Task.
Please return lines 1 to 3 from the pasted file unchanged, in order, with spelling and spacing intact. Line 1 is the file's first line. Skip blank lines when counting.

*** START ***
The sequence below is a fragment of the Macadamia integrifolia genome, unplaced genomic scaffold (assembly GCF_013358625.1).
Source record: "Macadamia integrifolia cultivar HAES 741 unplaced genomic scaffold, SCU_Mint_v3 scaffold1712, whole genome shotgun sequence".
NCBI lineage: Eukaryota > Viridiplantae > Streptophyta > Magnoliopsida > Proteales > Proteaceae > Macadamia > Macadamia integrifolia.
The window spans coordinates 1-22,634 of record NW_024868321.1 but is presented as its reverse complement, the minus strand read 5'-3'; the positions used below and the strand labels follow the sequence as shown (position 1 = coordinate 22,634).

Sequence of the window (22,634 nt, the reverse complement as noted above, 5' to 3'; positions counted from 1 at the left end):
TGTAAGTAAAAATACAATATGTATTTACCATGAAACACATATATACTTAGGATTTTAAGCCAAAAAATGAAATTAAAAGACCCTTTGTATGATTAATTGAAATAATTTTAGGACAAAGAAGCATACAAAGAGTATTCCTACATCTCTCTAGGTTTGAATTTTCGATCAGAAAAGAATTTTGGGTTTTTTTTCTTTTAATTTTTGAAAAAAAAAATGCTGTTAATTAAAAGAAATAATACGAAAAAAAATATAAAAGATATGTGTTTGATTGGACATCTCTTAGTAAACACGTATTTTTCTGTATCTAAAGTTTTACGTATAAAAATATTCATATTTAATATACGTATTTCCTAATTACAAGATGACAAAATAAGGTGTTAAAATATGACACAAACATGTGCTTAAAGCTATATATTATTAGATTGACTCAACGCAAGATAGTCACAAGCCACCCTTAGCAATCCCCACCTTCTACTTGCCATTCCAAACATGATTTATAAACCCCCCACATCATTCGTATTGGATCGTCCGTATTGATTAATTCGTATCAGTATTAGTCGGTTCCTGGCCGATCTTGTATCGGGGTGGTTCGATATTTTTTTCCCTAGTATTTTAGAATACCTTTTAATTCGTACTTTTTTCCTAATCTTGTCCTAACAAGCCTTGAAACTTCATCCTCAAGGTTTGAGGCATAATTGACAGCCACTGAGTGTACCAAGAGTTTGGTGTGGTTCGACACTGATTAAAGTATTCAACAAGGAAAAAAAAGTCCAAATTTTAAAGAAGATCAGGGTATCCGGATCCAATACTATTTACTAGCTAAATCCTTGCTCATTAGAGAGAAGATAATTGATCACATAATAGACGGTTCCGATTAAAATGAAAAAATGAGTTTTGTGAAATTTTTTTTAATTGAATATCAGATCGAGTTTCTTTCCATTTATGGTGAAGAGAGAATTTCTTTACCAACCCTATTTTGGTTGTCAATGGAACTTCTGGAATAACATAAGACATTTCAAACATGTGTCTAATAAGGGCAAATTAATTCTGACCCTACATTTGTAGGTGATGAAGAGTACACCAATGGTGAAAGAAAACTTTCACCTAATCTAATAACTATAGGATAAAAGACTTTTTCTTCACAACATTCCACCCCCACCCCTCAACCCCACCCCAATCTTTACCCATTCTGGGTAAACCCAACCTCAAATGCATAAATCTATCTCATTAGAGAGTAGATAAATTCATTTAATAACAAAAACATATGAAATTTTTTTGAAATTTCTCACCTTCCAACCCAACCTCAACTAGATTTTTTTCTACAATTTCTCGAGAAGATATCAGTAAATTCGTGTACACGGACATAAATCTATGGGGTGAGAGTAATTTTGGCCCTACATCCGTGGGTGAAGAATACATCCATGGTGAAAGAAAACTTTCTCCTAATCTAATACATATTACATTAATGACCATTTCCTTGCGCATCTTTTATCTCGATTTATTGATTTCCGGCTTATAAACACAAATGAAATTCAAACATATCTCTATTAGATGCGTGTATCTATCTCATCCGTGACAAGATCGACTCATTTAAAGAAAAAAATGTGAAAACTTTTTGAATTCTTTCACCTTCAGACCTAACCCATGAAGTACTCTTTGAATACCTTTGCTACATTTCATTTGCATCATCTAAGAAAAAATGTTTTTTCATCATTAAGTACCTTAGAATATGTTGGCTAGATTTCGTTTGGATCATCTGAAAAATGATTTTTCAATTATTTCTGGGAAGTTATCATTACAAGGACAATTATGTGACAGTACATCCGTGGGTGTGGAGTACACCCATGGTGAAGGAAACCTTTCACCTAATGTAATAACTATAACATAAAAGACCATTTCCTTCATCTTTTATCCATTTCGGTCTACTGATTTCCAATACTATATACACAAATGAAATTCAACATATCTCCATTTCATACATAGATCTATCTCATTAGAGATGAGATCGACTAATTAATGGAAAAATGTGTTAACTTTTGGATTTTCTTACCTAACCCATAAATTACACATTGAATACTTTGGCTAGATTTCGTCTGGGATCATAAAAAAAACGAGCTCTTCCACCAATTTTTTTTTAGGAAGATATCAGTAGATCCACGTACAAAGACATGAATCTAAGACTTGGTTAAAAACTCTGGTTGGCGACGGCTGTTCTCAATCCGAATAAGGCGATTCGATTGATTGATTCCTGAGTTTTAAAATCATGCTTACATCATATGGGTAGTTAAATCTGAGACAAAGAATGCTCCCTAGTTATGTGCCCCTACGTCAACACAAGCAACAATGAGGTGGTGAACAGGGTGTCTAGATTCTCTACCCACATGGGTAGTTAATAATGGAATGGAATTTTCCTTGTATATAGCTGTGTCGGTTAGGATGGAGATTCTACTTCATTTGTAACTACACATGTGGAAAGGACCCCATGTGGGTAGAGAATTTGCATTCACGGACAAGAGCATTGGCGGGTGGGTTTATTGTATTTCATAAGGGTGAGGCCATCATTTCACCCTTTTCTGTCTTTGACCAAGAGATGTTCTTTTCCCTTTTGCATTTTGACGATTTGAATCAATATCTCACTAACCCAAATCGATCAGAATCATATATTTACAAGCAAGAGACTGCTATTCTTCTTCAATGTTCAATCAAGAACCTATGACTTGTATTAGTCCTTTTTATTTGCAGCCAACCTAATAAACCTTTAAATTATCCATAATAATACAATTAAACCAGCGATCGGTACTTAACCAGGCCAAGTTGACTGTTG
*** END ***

The sequence below is a fragment of the Macadamia integrifolia genome, unplaced genomic scaffold (assembly GCF_013358625.1).
Source record: "Macadamia integrifolia cultivar HAES 741 unplaced genomic scaffold, SCU_Mint_v3 scaffold1712, whole genome shotgun sequence".
NCBI lineage: Eukaryota > Viridiplantae > Streptophyta > Magnoliopsida > Proteales > Proteaceae > Macadamia > Macadamia integrifolia.